There are several statements that are misleading or incorrect in a recent FaceBook post about affordable housing.
The first incorrect statement is that developers requested a change in the Affordable Housing Law because they thought the law too onerous. The actual motivation to explore this issue originated from the Village Board and the Land Use Technical Committee in order to increase the number of affordable housing units being built. The issue was also raised by professional staff of the Village.
Second, an individual who is qualified for affordable housing is “persons with incomes less than or equal to 80% of the current AMI for Rockland County, New York as determined by the HUD." It should also be noted this also pertains to affordable/workforce housing. (VON Code 120)
In order to communicate accurate information regarding the number of affordable housing units being built as a result of the change in the law, I contacted our Village Planner, Bob Galvin. Bob provided me with this information:
Glendale Project on Main Street - 2 units built and rented up last three years
Montclare Project (Main/Midland) - 4 units - to be built (not started yet)
Pavion - 13 units under construction (have had over 500 applications for the total units - number of applications just for the affordable units not yet determined)
Gateway – (Main and Highland) - 3 units to be built (developer has indicated that they would like to use the $40K payment into Housing fund for $120,000)
TZ Vista ---would include 13 units (if payment to fund utilized, at $40K per unit payment into Housing Fund - $520,000)
So, right now, the change in the law will result in 19 affordable units (at 80% AMI per VON code) being built or coming on line, and potential payments of up to $640,000 to the housing fund. Before the law was changed, there were no affordable units being built or planned.
In addition, while not subject to the new law, the Nyack Point project (former Sew What's New) Rockland Housing Action Coalition had 300 applications for the 33 units that are affordable and will begin renting to veterans, special needs, etc. below the 80% AMI.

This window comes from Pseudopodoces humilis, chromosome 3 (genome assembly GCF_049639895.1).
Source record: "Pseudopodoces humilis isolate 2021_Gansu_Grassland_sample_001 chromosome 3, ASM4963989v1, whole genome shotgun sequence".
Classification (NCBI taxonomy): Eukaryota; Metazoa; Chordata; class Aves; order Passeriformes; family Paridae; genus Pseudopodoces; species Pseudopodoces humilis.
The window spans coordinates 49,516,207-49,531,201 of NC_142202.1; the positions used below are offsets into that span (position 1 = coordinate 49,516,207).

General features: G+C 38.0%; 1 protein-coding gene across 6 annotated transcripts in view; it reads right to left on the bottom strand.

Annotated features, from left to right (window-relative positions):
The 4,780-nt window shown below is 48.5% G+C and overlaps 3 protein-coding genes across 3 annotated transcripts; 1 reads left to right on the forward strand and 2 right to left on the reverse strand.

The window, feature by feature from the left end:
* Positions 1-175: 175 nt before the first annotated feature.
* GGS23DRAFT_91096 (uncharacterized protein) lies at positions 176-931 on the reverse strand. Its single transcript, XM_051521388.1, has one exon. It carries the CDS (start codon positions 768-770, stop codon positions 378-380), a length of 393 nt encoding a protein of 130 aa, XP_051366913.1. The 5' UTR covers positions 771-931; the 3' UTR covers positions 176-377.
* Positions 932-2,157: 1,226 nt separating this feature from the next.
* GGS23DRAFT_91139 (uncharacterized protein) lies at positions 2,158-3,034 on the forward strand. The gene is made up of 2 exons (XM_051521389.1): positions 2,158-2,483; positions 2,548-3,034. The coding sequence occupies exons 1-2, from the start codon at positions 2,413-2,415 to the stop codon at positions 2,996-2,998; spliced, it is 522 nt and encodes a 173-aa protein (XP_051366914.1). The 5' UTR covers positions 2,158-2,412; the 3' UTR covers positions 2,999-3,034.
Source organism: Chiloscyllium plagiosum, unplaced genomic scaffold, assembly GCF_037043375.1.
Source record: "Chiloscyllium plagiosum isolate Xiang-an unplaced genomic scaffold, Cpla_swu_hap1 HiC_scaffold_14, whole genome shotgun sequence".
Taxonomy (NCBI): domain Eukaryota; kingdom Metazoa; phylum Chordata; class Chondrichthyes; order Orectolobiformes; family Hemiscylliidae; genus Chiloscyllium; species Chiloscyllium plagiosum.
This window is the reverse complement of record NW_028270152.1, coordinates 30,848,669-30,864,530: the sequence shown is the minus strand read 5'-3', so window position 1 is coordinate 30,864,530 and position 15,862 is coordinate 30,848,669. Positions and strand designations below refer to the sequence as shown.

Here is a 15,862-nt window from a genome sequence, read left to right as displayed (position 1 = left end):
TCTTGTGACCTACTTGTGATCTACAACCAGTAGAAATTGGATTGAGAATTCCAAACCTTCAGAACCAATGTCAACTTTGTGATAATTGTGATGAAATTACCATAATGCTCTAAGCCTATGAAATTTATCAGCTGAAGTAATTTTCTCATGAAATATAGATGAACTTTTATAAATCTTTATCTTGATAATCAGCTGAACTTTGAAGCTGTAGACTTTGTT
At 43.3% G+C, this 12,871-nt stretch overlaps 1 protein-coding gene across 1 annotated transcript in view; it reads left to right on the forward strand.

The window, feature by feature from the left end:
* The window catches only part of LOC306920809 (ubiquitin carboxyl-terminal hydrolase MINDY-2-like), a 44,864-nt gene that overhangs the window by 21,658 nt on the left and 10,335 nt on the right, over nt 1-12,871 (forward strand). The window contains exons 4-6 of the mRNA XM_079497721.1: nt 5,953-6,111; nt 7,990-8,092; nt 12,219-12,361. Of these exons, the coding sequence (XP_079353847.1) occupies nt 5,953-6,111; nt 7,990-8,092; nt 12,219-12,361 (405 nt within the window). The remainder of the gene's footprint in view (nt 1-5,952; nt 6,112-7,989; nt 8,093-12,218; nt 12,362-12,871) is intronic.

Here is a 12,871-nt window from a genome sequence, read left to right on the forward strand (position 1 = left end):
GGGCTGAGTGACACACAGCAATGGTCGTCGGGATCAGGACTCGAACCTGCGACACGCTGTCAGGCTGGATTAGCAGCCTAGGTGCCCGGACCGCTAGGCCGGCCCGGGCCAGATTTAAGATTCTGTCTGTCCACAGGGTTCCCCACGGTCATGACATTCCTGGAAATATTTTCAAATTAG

The third is the issue of the buy out fund. This concept was devised to make developers who elected NOT to build the number affordable units required under our Code to pay into a fund for not doing so. The actual code states that the buy-out per unit will be a minimum of $40,000 per unit. The purpose of the fund as laid out in the code states that the funds shall be used to “either advance affordable housing within the Village of Nyack; to provide grants for credits against the purchase price of residential real estate within the Village of Nyack by qualified persons (persons with incomes less than or equal to 80% of the current AMI for Rockland County, New York as determined by the HUD); or to provide grants for owner-occupied housing rehabilitation projects within the Village of Nyack”. As Mr. Galvin communicated to me, under the current law the TZ Vista project as proposed would result in 13 affordable housing units or buyouts. At the minimum of $40,000 per unit this could result in almost a half million dollars being placed in the fund.
The rationale for this fund was to create a mechanism for people who are on fixed income or low income to remain in their homes and to keep them repaired.
So while we all want more affordable housing, we do have different views on the methods of getting there and the implementation of those methods. It is however important to read the code and understand what it says. The decision to change the law has resulted in more affordable (not low income) housing units being built and the development of a fund to help current residents stay in their homes.
There is still a lot of work to be done on the issue of affordability for residents of Nyack. I want to focus on how we maintain and expand our options and move forward to develop policies and initiatives that are beneficial to our community/village as a whole.